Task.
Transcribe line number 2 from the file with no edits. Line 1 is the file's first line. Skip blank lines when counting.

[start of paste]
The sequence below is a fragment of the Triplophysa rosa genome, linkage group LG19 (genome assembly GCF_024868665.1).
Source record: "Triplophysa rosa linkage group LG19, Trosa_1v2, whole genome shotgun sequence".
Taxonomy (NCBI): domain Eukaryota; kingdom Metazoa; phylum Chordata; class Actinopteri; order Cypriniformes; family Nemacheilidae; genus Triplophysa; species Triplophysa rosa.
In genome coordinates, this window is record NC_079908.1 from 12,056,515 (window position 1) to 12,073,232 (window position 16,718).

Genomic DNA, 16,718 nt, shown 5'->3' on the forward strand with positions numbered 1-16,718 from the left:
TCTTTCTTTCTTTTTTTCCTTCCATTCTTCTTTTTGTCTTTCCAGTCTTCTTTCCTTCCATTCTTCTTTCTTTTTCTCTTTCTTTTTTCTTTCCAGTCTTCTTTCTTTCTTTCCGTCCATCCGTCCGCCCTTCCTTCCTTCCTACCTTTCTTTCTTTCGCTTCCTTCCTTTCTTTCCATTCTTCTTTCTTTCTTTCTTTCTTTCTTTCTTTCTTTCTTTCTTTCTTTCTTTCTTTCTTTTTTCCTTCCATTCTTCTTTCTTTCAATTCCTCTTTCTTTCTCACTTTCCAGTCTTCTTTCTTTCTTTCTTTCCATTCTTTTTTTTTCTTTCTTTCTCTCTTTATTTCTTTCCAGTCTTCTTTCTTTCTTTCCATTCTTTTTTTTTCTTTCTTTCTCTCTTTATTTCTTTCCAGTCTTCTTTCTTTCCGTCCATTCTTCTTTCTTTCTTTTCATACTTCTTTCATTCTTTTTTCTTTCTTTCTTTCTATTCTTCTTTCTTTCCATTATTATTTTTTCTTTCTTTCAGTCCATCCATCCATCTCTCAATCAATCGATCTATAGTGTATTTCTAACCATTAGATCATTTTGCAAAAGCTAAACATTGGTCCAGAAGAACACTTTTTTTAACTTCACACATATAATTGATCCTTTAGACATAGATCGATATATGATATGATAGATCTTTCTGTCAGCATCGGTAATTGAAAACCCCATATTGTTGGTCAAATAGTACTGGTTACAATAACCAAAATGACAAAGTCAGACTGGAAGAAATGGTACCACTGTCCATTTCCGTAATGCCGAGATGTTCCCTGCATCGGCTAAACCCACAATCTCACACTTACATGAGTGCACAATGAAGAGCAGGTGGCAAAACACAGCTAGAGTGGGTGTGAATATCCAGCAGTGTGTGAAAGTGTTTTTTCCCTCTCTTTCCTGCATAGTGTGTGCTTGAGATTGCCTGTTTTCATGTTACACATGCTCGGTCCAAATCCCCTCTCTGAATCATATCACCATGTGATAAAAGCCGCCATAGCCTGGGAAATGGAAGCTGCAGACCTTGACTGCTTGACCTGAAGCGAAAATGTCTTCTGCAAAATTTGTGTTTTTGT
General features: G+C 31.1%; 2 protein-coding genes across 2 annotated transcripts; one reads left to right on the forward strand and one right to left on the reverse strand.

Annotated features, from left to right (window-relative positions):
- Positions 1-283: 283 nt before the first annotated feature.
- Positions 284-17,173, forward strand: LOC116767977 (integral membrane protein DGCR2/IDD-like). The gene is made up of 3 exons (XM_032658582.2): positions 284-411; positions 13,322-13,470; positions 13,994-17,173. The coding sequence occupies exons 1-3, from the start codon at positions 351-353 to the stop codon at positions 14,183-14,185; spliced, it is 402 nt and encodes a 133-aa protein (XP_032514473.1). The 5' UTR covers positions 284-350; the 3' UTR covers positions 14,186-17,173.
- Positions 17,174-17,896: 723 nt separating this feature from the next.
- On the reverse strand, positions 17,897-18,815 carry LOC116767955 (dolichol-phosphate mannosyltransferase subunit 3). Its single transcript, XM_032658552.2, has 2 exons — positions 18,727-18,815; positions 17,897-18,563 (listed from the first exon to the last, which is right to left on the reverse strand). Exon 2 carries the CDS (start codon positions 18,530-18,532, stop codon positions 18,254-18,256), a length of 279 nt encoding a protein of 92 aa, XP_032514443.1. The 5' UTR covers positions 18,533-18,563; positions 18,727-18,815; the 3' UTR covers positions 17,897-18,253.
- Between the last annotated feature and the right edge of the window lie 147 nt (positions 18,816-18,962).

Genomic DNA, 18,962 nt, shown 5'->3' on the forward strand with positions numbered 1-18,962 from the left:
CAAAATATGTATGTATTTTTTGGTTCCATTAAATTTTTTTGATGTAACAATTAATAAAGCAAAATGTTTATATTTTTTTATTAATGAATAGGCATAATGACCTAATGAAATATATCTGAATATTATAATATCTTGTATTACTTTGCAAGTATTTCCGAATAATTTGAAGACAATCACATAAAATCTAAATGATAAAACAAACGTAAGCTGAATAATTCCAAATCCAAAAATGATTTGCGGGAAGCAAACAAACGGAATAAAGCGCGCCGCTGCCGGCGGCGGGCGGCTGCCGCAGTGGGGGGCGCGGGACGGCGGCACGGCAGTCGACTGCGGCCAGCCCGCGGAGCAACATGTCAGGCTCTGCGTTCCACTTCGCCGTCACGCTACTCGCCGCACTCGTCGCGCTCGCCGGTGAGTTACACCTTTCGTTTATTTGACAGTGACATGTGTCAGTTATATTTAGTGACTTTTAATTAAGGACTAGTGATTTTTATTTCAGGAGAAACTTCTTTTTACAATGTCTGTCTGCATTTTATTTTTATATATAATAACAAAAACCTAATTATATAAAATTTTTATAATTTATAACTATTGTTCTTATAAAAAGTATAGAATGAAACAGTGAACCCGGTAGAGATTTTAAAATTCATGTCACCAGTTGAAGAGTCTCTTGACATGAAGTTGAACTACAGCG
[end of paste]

Source record: "Triplophysa rosa linkage group LG19, Trosa_1v2, whole genome shotgun sequence".